Re: Replacing "master" and "slave" terminology

Subject: Re: Replacing "master" and "slave" terminology
From: Yves Jeaurond <jingting -at- rogers -dot- com>
To: techwr-l -at- lists -dot- techwr-l -dot- com
Date: Tue, 15 Apr 2008 10:39:04 -0400 (EDT)

Wow. What an interesting thread; like reading Plato's _Cratylus_ :-)
Gene makes a good point as always: we are left with two nouns;
slave(1) and slave(2). They look the same, but do not mean the same.

Reminds me of my days as a math tutor for high-school kids.
One kid thought the "x" variable in all of the equations had to
have the same value (<grin> She added "Just like a '2' does").
When I pointed out that x(1) has the same value as x(n) only
on an equation-by-equation basis, she figured the rest out quickly
and her grade went from D to A-.

Here we have the same sort of atrophy: "slave" does not have
the same value in all topics, just as "x" doesn't have the same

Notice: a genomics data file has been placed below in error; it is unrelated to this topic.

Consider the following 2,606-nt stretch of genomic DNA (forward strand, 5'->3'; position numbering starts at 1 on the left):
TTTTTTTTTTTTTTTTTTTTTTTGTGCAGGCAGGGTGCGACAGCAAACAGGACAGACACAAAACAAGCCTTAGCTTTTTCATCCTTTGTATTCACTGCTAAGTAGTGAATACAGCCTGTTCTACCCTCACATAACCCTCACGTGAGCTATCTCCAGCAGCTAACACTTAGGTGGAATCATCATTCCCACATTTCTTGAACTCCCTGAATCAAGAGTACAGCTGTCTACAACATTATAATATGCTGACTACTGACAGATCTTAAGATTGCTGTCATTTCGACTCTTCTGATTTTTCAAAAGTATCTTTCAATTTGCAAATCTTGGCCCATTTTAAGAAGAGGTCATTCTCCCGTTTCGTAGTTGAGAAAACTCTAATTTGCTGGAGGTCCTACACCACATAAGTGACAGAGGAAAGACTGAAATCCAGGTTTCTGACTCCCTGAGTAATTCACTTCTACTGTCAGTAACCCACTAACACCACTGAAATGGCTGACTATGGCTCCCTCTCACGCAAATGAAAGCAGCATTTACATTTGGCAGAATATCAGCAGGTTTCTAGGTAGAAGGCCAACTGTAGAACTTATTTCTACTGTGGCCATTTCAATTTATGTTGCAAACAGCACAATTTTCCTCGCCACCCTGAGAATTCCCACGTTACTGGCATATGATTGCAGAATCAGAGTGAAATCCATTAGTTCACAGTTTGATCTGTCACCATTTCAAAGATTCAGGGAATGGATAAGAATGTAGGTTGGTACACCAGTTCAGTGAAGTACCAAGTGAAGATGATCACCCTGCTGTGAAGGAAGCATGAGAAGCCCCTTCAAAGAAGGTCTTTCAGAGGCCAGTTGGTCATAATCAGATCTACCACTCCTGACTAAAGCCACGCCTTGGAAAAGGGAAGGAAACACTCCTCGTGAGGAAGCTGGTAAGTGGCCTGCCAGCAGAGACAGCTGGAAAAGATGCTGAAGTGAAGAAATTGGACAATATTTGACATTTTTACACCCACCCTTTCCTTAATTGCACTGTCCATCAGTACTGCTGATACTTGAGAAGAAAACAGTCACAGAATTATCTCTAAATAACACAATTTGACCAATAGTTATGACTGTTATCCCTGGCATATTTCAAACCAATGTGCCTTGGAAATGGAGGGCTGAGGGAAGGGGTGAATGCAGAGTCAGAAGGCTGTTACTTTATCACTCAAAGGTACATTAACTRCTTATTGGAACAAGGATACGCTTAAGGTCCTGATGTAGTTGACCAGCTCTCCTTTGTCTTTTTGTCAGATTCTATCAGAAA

value in all equations. If a high-school kid figured that out,
dare I hope that the illustrious adults on this list will too?

Your faithful servant---as they used to sign off with, in the XVIIIth century---,

p.s. For those who feel they must pursue the matter, please do not
read the _Cratylus_. Not only did Plato own real slaves, he documented
in the _Cratylus_ the many points that can be made when identical names
mean different things. :-)

Gene Kim-Eng <techwr -at- genek -dot- com> a écrit :
I'm not sure how it's "good communication" if a reader
sees "master/contributor" and thinks the "contributor is
somehow sending data or materials to the "master" and
you end up having to explain that "contributor" actually
means "slave."

Gene Kim-Eng

----- Original Message -----
From: "Abels, Marci A [NTK]"
>I agree that master/slave is a good description, but, as pointed out here
>already, it will get in the way of good communication for some of the audience.
>I have used manager/contributor to describe this relationship.

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Re: Replacing "master" and "slave" terminology: From: Gene Kim-Eng

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